Workshop: Bargaining Over Health Insurance in Higher Education
with Larry Singer, Senior Vice President, Segal Consulting, Joel Solomon, Senior Policy Analyst, NEA, Earl Redding, Roemer Wallens Gold & Mineaux LLP, and Debbie Bell, Executive Director, PSC, Moderator.
Workshop: Discovering My Leadership Voice
(workshop in formation)
SUNY SAIL Institute Facilitator
Workshop: Assertive Communications: Leading Difficult Conversations on Campus
(workshop in formation) SUNY SAIL Institute Facilitator
We will be providing updates concerning other confirmed panels and workshops in the upcoming monthly newsletters and on our website.
|Major support for the conference is provided by:
||Additional funding is provided by:
Columbia University: A Framework for Bargaining Reached
|On November 19, 2018, Columbia University announced that it had reached a tentative agreement with the UAW establishing a framework for collective bargaining concerning the bargaining unit of student assistants and the bargaining unit for post-doctoral scholars. The tentative agreement was subject to ratification by members of the GWC-UAW and CPW-UAW bargaining units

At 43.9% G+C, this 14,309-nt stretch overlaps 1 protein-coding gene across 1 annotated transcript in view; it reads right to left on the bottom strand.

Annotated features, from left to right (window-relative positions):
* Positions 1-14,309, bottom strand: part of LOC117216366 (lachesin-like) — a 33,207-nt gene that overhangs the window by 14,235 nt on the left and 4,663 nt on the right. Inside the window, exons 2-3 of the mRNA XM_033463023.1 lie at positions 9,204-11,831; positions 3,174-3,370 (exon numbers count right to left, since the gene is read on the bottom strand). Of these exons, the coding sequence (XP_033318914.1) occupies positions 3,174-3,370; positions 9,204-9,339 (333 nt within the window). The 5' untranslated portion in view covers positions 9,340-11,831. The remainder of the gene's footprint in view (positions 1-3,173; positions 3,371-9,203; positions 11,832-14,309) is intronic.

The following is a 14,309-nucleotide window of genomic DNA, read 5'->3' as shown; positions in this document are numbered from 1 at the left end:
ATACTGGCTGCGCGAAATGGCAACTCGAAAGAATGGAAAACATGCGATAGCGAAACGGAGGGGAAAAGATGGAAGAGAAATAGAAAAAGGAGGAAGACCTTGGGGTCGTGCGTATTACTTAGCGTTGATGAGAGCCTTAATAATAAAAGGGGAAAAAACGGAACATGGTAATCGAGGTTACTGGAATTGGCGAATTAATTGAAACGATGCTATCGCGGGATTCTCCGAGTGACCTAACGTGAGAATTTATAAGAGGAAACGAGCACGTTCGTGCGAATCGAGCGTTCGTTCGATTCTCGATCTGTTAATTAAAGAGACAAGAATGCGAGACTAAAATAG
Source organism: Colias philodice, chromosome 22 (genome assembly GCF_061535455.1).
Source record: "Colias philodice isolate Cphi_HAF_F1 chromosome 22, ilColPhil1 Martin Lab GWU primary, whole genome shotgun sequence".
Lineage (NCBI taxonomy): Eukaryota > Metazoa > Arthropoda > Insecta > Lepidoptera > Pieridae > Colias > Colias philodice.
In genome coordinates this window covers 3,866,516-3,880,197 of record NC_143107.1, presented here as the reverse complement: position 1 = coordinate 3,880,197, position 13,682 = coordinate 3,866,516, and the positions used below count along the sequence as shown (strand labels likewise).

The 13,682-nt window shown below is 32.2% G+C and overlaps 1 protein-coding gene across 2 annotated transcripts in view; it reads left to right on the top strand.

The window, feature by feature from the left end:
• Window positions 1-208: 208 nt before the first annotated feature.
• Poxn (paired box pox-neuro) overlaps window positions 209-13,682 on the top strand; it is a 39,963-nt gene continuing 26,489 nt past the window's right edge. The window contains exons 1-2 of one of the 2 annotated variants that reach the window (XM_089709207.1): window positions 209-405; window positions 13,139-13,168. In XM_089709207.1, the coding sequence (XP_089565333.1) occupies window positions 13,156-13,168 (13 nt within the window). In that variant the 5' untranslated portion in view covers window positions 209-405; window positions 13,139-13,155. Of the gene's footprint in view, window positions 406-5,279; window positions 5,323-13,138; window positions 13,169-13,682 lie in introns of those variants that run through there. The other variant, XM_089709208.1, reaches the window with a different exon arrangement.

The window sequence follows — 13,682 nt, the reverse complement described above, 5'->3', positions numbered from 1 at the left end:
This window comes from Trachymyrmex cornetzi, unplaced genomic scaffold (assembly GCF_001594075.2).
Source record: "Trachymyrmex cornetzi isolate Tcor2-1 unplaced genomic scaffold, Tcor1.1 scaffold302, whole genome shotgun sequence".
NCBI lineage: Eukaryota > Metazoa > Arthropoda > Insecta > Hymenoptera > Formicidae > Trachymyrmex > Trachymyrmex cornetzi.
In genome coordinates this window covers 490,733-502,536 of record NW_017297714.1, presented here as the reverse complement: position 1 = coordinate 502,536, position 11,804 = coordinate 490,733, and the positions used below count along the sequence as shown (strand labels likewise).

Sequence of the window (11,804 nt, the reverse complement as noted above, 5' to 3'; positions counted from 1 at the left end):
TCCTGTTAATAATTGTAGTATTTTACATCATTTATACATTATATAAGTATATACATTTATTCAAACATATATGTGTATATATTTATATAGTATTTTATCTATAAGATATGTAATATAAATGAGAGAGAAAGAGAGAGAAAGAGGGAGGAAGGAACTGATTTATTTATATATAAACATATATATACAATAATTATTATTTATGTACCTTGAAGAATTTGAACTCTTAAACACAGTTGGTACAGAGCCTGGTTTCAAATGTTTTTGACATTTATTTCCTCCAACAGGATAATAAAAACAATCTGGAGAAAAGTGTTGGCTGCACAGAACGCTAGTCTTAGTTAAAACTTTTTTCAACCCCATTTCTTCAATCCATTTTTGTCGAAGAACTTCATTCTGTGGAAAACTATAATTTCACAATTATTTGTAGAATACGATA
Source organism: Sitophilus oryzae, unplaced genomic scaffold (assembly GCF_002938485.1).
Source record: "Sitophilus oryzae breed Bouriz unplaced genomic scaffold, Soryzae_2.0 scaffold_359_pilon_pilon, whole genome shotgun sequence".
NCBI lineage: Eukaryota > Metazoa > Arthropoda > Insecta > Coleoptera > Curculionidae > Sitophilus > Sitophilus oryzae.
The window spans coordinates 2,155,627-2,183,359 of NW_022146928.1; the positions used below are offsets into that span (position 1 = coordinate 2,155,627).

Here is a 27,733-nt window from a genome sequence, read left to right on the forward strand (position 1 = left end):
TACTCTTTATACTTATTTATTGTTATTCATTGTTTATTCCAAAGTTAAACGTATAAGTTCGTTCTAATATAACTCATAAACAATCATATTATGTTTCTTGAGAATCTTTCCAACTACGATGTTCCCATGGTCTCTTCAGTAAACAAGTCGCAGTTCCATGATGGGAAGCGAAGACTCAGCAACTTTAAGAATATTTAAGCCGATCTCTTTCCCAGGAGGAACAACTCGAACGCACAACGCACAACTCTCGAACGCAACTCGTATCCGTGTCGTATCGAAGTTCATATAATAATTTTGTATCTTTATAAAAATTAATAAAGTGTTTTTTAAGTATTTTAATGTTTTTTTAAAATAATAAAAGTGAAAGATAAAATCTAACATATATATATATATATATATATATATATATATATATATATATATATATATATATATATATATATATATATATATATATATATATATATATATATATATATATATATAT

According to a media report, the Columbia University-UAW framework was approved by a 1,035-720 vote of the GWC-UAW unit membership. The CPW-UAW membership approved the framework by a vote of 450-25. Prior to the ratification, the tentative agreement had been the subject of criticism over the process utilized to reach the tentative agreement and the fact that the framework includes a no-strike pledge.
As a result of the ratification, Columbia University joins Harvard, Brown, Tufts, Georgetown, Brandeis, the New School, NYU, and the SUNY Reserach Foundation in recognizing and bargaining with a union representing student employees in the private sector. In addition, Columbia University joins public institutions such as the University of California and Rutgers University in recognizing and bargaining with a union representing post-doctoral scholars.
The following are the terms of the Columbia University-UAW framework agreement:
Mutually Agreed Terms
(1) The Graduate Workers of Columbia-UAW (GWC-UAW) and Columbia Postdoctoral Workers of Columbia-UAW (CPW-UAW) and Columbia have agreed to negotiate in good faith toward initial collective bargaining agreements covering student Teaching and Research Assistants and Postdoctoral Fellows (and related employees).